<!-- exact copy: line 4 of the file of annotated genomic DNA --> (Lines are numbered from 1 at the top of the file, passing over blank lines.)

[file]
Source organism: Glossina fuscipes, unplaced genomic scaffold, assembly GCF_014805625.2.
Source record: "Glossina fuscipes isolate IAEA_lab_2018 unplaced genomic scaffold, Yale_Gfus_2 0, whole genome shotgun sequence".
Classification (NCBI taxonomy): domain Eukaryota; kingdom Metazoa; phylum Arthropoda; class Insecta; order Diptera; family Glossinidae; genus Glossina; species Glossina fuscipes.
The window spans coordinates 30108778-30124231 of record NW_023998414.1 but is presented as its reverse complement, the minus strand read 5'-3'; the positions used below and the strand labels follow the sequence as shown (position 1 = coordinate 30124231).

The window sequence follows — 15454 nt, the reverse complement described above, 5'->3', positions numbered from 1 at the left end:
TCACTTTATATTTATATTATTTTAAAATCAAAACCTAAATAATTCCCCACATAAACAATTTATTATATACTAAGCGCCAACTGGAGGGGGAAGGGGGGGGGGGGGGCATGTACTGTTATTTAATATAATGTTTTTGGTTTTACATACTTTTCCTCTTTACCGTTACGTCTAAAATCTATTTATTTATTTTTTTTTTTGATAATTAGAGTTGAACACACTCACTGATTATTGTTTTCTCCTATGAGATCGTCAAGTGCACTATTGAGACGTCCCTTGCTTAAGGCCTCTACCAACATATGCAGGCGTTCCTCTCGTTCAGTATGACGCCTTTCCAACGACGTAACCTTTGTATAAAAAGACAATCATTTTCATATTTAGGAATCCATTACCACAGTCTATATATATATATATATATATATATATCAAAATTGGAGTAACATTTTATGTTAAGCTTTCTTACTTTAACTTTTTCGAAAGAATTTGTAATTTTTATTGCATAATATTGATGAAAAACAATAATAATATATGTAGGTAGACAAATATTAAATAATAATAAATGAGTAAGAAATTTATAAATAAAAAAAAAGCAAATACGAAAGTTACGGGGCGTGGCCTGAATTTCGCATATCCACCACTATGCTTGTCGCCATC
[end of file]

The window spans coordinates 30108778-30124231 of record NW_023998414.1 but is presented as its reverse complement, the minus strand read 5'-3'; the positions used below and the strand labels follow the sequence as shown (position 1 = coordinate 30124231).